Washington (PAI) – The Roman Catholic Church and the U.S. labor movement are working more closely together than ever, especially uniting on social justice, immigration and income inequality issues, leaders of the two say.
That’s because the social justice aims of U.S. workers largely coincide with those of the Church, on everything from immigration to workers’ rights, say AFL-CIO President Richard Trumka and Cardinal Donald Wuerl, archbishop of Washington, D.C.
The increasing cooperation between the two came through at a June 15 “Conversation on Solidarity and Faith” at the AFL-CIO, along with a brief Trumka-Wuerl press conference. The conversation attracted union activists and church leaders from dioceses nationwide.
The activism will last through and beyond the visit this September of Pope Francis I to the U.S. The pontiff is scheduled to stop in Philadelphia, New York and D.C., and possibly elsewhere.
“The labor movement will be at the complete disposal of the Pope,” Trumka, a practicing Catholic, told the all-day conference.
The joint movement of unions and the church is important: Catholics hold a high share of union leadership and activist slots, and Catholics and Jews are traditionally over-represented in unions. And unions and the church share the idea of solidarity, Wuerl said.
“Solidarity is coming together to embrace the dignity of the worker,” he declared in his keynote address. Wuerl added that when he, like Trumka, grew up in the coal country of southwestern Pennsylvania, “We learned, ‘Don’t cross a picket line.’
Efforts to be inclusive of workers and the poor in U.S. society and economy, rather than leaving them behind, are the new picket lines of today, he added.
‘NEW PICKET LINES’
“The new picket lines have to be respect for our people who are struggling to be part of this world, to engage with them and to defend them – and don’t cross that picket line!” the cardinal declared.
The catch is that the church and the labor movement face the same opposing forces with an emphasis on commercialism, materialism, unbridled and unregulated capitalism, greed and economic libertarianism, Wuerl added.
Pope Francis has been outspoken against those forces, saying they ravage and deny the humanity of workers and the poor.
Instead, the Pope has been reemphasizing 125 years of Catholic Social Teaching, which includes all-out endorsement of unions, and ordering clergy to implement it.
“The Catholic vision of Solidarity” is the “need for reawakening the vision of a life of economic justice based on faith,” the cardinal explained. “That’s a shared experience with organized labor.”
NOT ALL FOLLOW
At the press conference, Wuerl admitted that not all Catholics, or Catholic institutions follow church social justice teachings.
He did not name names, but prominent lay Catholic politicians in the U.S., such as House Speaker John Boehner (R-OH) and former Gov. Jeb Bush (R-FL), advocate, enact or implement policies – such as cutting food stamps – that ignore those teachings.
Bush, a GOP presidential hopeful and like Boehner a devout Catholic, told reporters in New Hampshire that, “I hope I’m not going to get castigated for saying this by my priest back home, but I don’t get economic policy from my bishops or my cardinals or my Pope.”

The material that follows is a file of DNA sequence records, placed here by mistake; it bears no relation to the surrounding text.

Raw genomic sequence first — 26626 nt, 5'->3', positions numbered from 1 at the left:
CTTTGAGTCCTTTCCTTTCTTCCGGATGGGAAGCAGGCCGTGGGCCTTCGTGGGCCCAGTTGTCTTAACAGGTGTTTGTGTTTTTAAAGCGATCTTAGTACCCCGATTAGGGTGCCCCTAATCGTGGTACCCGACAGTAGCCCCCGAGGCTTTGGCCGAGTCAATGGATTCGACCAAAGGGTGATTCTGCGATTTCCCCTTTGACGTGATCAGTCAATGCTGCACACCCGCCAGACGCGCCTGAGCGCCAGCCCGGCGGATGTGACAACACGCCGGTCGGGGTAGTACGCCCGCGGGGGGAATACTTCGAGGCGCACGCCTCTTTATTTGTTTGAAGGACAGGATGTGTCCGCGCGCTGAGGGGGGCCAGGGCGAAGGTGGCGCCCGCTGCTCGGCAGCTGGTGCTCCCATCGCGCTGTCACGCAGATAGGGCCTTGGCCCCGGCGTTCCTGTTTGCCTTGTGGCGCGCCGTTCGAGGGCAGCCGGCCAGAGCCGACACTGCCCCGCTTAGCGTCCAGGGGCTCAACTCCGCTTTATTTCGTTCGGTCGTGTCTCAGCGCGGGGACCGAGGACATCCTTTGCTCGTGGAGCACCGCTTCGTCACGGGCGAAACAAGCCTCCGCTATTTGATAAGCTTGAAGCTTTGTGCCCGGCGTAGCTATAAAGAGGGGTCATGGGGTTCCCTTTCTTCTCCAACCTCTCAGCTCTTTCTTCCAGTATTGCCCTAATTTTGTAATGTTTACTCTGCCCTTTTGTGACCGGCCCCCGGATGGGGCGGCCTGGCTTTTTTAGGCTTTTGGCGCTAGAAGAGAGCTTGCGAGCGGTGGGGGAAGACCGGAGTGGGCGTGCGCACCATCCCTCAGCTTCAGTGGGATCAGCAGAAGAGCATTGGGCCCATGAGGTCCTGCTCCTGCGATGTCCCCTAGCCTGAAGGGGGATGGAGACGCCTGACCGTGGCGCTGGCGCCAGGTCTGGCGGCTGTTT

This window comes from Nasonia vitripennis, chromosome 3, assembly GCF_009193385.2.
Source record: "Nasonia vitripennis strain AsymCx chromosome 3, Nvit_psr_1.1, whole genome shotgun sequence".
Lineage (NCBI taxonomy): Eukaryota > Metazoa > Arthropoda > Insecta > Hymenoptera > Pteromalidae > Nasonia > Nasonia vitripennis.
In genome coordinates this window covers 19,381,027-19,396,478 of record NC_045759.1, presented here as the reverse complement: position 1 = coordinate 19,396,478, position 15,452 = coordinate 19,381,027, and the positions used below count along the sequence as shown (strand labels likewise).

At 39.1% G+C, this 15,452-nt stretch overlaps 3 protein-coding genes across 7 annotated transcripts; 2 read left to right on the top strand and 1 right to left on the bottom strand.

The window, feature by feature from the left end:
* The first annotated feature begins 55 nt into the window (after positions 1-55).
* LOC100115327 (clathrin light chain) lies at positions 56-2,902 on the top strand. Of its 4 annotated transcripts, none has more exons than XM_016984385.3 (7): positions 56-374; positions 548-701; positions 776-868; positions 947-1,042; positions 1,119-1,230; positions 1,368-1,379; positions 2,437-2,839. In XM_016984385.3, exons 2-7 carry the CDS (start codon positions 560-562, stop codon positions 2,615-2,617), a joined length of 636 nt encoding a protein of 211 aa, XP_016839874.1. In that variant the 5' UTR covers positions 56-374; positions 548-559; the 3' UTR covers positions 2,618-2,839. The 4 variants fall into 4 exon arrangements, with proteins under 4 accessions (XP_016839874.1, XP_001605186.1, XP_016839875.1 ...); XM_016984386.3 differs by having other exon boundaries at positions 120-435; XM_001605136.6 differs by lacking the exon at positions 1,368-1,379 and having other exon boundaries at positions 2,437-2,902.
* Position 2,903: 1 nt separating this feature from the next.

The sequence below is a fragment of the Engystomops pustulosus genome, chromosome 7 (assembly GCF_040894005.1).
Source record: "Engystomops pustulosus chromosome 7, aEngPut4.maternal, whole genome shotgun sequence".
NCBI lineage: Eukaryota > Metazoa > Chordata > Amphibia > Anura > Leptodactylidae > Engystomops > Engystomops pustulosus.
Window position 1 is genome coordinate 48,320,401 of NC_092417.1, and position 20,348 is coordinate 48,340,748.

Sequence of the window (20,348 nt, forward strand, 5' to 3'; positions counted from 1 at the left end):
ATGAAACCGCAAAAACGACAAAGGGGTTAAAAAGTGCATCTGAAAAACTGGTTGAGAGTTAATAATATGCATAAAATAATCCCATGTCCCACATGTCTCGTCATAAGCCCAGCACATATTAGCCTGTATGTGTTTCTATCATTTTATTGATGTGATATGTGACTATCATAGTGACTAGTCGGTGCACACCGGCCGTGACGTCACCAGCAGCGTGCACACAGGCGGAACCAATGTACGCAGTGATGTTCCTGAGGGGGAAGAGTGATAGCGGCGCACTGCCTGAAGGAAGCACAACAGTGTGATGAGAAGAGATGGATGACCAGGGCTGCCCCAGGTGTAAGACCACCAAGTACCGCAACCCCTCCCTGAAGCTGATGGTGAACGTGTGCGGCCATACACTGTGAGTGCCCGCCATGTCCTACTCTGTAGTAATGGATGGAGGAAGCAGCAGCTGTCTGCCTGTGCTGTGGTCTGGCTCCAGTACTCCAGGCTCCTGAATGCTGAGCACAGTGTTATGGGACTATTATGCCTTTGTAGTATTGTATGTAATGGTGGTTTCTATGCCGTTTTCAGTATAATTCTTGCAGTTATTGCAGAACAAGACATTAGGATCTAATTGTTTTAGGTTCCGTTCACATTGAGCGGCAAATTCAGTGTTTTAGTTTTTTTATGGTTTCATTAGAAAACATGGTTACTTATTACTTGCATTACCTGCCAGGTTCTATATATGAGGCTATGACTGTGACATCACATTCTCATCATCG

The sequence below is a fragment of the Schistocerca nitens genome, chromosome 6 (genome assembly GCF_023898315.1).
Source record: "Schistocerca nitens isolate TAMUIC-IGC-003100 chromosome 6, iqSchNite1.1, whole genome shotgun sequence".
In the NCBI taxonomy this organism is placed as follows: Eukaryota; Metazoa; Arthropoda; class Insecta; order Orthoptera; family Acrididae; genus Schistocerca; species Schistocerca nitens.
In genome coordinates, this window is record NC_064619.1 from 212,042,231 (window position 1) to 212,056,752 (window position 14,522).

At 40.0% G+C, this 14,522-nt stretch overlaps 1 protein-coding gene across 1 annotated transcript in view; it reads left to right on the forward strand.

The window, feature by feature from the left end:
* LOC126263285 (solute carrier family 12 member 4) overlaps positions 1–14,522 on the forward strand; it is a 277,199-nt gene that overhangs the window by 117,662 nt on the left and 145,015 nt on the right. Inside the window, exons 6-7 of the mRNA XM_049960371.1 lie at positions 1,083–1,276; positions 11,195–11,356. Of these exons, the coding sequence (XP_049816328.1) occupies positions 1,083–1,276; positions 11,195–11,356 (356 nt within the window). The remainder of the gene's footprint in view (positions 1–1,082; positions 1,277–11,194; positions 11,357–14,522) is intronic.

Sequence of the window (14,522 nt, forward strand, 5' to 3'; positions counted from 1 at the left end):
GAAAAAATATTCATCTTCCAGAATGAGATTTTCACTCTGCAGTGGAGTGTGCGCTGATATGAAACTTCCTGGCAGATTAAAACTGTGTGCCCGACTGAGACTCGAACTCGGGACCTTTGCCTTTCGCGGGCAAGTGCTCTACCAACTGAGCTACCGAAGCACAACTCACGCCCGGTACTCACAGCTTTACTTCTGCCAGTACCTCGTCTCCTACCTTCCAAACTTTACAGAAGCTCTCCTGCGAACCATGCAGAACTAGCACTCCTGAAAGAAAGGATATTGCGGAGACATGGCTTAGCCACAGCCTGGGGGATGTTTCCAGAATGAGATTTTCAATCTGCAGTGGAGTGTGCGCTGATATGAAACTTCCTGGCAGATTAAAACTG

And Catholic institutions, including the Resurrection Health Care hospital system in Chicago, many Catholic-run universities nationwide and the schools of archdiocese of St. Louis, have acted like other anti-union employers in battling workers’ rights and sometimes breaking labor law, to boot.
Wuerl admitted the church’s clergy must take responsibility for that waywardness.
“I’d better get better at teaching,” he said with a smile when reminded of such transgressions. “We have to start all over again, highlighting something that needs to be said in the hope that it’ll be heard. We have a saying in the office that, ‘You need to say something three times before it is heard.’”
STANDING UP FOR WORKERS
Pope Francis was giving that message of standing up for workers and the poor even before he took over the church’s overall leadership.
His latest denunciation of excesses of corporate greed is in an encyclical – an official church document of teaching and faith – on how to combat global warming and climate change.
The conference, the second such session the AFL-CIO has hosted, comes along with concrete steps the church and the labor movement have taken to work together on social justice causes.
That’s despite what Trumka admitted are occasional disagreements – the only indirect allusion to the church’s opposition to reproductive choice. The Coalition of Labor Union Women, an AFL-CIO constituency group, and many unionists, are on the other side of that.
Instead, the two concentrated on areas of agreement, notably comprehensive immigration reform, where both are mobilizing at the grassroots level. But church and labor also share something else, Wuerl said: Many times, society isn’t listening to them.
“It’s not that the church and the labor movement are not on the same wavelength. It’s that we’re not being heard,” the cardinal admitted.